In the year 1882
a farmer Petrus Johannes Marais (nicknamed Oom Lang Piet) who
owned the farm Varkensfontein in the Heidelberg district made
an agreement with a prospector named Johnstone allowing him to
prospect for gold on the farm Varkensfontein.
Mr. Johnstone' s prospecting operations continued for a
considerable time shrouded in secrecy.
Then one day a stranger
turned up at Oom Lang Piet's home and made an offer to buy the
At the time of the offer Oom Lang Piet was by chance busy
reading "The Fortunes of Nigel" by Sir Walter Scott, a story
about a young man who was the victim of a dishonest intrigue
but eventually achieved his goal in life
The stranger's visit immediately aroused Mr. Marais's
suspicions to the extent that he decided to visit his farm
Once at the farm he found that his suspicions were
With the experiences of Nigel, the character in
the novel in mind, he determined not to allow himself to be
cheated by cunning fortune seekers and at once set about to
establish his own company.
In July 1888, two years after the
discovery of gold on the Witwatersrand, he achieved his goal.
Marais attributed his luck to the novel he had been reading
and, therefore, called his company Nigel. In this way, the
town of Nigel came into being.
In 1888 the State
President Paul Kruger declared Nigel as a public digging under
notice no. 331 and since then the history and development of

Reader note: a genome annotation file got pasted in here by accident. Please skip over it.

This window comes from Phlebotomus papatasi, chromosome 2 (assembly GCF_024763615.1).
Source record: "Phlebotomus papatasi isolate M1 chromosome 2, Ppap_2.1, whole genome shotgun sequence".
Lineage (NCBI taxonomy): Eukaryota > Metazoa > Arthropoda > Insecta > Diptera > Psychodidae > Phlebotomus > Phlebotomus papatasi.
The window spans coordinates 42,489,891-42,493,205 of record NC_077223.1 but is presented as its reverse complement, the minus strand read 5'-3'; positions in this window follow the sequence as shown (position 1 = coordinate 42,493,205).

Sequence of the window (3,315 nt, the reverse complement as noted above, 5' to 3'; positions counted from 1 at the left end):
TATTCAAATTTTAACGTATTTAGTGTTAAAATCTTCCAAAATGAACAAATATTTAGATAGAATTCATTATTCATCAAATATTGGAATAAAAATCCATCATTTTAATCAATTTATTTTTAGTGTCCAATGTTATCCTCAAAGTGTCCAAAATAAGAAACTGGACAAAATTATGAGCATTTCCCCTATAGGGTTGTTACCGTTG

Nigel are inseparable from those of the gold mines.
was little more than a mining camp until 1923, when the
control of the town was passed into the hands of a
Dorpvillage. The first meeting of this council was held on 2
The Sub Nigel mine had, in the meanwhile, come into existence
and proved to be the riches gold mine in the world. As a
result of this fact a great influx of people to the town
occurred. Within a space of 7 years the local authority was
given increased status and in 1930 was elevated to a Town
On 24 November 1930 the first meeting of the Town
Council was held and Mr. C.L. Mackle was elected the first
Mayor. This event also marked the starting point of fast
growth of Nigel.
The years 1934 - 1939 saw the most noteworthy development of
the town. This was only slowed down by the outbreak of World
War II. During those five years, no less than 5 suburbs were
proclaimed and speculation in fixed property soared,
The railway line between Springs, Nigel and Heidelberg was
opened on 18 October 1935.
Until then, the nearest railway
station had been Kaydale; situated five miles from Nigel on
the main line between Johannesburg and Durban, and all
transport had been conducted by ox wagon, horses or cars.